- Most well-run networks have everything labeled in some fashion. If you are reporting trouble and have an access point (AP) within sight, try to note how it's labeled and what color LEDs are visible on it. Every bit of input helps for troubleshooting wireless connection problems.
Step 4. Report trouble with good information
Outside of the smallest business environments, a business WLAN typically has several components that help you get on the network and keep you connected. The fastest resolution will come with good information relayed to support staff, whether it's a formal help desk or just the IT person who deals with problems. The following information and questions are important when troubleshooting wireless connection problems:
- Where did the problem occur? Within a given room? If applicable, did the trouble follow you to a different room, floor or building?
- If you have multiple devices, did they all have problems? If not, which devices worked, and which did not? If they all failed, did the failure feel the same?
- What time and date did the issue happen? Nothing is harder to troubleshoot than, "Last week sometime, I had an issue on the network." Every hour of network operation equals thousands of lines of logs to parse. Good timestamps help immensely.
- Get a meaningful description of what was experienced. Was the wireless network visible? Could you connect but get nowhere or not connect at all?
- Did you get an IP address? Was any DNS testing done?
- If on a smartphone, did you toggle between Wi-Fi and cellular to see if one network behaved while the other did not?
- There's no such thing as too much information when reporting network troubles. Just try to be specific.
Step 5. Untangle advanced client issues
When everything seems to be configured correctly but a certain device just won't behave, it's time to dig deeper on the device. At this point, one classic mistake is to start adjusting settings on the network to try to "fix" a problematic client device. Leave the network alone, or you'll likely cause bigger issues. Watch out for these following items, and expect all of these to be scrutinized if a help desk is involved:
- Unfortunately, drivers can still wreak havoc on whether a Windows machine will perform well on Wi-Fi. Even with Windows updates turned on, most hardware drivers do not automatically refresh. Check the drivers for your wireless adapter, BIOS and chipset for freshness. All three can cause problems.
- If you are connecting to a secure enterprise WLAN, something as simple as time and date inaccuracies can prevent wireless authentication. Make sure yours are right.
- Secure enterprise networks are far more complicated than simply using a password or pre-share key. Several settings may have to be configured, and even a certificate loaded on your client device, before you can connect. Business networks are frequently concerned with authentication, strong encryption and logging details of every connection for auditing and troubleshooting purposes. This greatly increases the complexity of getting individual client devices onboarded. See if your network administrators provide a configuration tool or written instructions on getting configured, or you'll likely stay disconnected from the network.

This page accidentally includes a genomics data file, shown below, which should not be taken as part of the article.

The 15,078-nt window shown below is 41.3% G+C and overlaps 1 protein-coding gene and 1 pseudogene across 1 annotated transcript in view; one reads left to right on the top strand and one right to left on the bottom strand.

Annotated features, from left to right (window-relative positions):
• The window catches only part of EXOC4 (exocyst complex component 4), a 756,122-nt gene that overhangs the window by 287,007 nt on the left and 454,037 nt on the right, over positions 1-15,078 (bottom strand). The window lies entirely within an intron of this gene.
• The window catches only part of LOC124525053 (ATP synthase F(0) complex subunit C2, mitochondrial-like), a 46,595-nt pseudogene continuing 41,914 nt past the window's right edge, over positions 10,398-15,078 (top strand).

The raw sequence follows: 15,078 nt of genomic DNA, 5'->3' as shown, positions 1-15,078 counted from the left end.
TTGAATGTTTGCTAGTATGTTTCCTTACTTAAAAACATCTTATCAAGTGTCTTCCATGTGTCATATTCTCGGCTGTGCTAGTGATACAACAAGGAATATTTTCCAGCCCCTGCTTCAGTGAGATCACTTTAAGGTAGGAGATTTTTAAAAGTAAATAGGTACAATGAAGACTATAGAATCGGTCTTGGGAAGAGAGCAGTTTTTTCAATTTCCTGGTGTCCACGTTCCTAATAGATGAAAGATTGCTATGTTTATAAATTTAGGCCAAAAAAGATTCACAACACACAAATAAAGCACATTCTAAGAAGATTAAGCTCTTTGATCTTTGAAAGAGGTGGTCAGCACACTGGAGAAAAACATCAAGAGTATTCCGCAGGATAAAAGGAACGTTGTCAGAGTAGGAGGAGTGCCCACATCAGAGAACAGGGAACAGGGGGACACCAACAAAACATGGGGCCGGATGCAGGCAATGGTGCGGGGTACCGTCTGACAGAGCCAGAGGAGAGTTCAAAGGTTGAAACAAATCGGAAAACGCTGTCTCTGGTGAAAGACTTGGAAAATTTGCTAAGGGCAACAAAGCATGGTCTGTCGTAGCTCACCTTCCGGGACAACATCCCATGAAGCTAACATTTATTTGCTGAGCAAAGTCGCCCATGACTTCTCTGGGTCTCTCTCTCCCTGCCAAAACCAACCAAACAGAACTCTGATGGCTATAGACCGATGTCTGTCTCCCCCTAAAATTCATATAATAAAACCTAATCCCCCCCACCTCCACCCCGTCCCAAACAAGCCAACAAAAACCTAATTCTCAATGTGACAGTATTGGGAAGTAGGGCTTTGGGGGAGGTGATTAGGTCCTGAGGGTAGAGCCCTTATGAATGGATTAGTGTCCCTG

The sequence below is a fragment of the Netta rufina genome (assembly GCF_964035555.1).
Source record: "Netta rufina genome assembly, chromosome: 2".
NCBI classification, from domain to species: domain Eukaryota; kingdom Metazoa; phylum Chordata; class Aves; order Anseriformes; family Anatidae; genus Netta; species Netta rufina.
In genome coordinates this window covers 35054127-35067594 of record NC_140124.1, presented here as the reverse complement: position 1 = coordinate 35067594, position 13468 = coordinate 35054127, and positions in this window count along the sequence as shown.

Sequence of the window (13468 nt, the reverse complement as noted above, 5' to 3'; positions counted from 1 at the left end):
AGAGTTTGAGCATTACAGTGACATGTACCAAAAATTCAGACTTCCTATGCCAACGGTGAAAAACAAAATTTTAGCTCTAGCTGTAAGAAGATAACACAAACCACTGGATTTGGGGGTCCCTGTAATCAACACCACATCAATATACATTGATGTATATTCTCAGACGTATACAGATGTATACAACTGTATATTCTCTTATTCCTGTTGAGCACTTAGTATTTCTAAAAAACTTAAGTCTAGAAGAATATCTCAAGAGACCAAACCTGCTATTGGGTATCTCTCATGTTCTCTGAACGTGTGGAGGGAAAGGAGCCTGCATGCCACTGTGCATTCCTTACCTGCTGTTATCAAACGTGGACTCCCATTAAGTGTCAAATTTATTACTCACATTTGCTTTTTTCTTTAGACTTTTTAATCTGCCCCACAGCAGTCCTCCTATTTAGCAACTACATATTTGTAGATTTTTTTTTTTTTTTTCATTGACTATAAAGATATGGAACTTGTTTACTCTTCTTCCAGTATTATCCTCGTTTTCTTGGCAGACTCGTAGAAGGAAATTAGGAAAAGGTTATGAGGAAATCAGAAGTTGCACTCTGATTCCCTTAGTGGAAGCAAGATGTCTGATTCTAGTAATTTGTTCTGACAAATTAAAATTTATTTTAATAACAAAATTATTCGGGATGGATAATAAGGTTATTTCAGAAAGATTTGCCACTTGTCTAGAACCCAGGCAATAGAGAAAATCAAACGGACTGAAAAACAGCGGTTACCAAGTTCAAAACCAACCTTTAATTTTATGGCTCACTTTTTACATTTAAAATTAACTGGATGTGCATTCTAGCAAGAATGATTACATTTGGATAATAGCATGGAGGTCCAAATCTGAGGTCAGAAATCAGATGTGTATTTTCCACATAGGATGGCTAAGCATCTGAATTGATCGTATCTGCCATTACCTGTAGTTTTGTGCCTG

- User credentials can also be a problem -- especially if your network requires occasional changes to passwords. Make sure your Caps Lock is not on and you know your password before attempting to connect.
Step 6. Understand infrastructure failure points
Most of the WLAN infrastructure is a mystery to Wi-Fi clients, but there is value in understanding some common high-level failure points on the infrastructure side. In well-administered network environments, most of the following should be monitored closely with various automated tools. As mentioned earlier, most Wi-Fi problems tend to be single-user in nature, but those mentioned here will generally be felt by multiple clients.
- Wireless APs stop working for various reasons. They may experience component failure, firmware corruption or physical damage. Perhaps the cable connecting the AP to its network switch gets compromised, or the upstream switch port has issues. In a perfect world, there is redundancy among APs, and losing one isn't noticed by end users. But not all environments are perfect.
- If a wireless environment is underbuilt, APs may get overwhelmed by high client counts or just a few clients doing high-bandwidth applications. Either way, if you are on a congested AP, you may get a strong wireless signal but unusable speed.
- If a switch that powers multiple APs has problems, then the chance of an area-wide or building-wide outage becomes likely.
- Many APs are akin to business telephones because they get their intelligence from a network-connected component called a controller. When a controller fails, you may lose dozens, hundreds or even thousands of APs -- this is every engineer's nightmare.
For more on Wireless Communications, read the following articles:
3 types of wireless site surveys and how to conduct them
12 types of wireless network attacks and how to prevent them
Wireless security: WEP, WPA, WPA2 and WPA3 differences
Step 7. Quantify application and destination issues
What if you're successfully connected to Wi-Fi but can't get a specific application to work? Or you try to reach a web destination, but you get an error page? Usually, these situations have nothing to do with Wi-Fi. Generally, other network conditions are to blame.
When you hit a roadblock, try to quantify what is working right and what is failing. Problems this specific will only be the fault of the WLAN if some specific protocol or destination is blocked in a firewall setting. The APs and radio frequency environment will have nothing to do with this sort of situation, but the information you gather will help administrators troubleshoot what's going on.
Step 8. Squish code bugs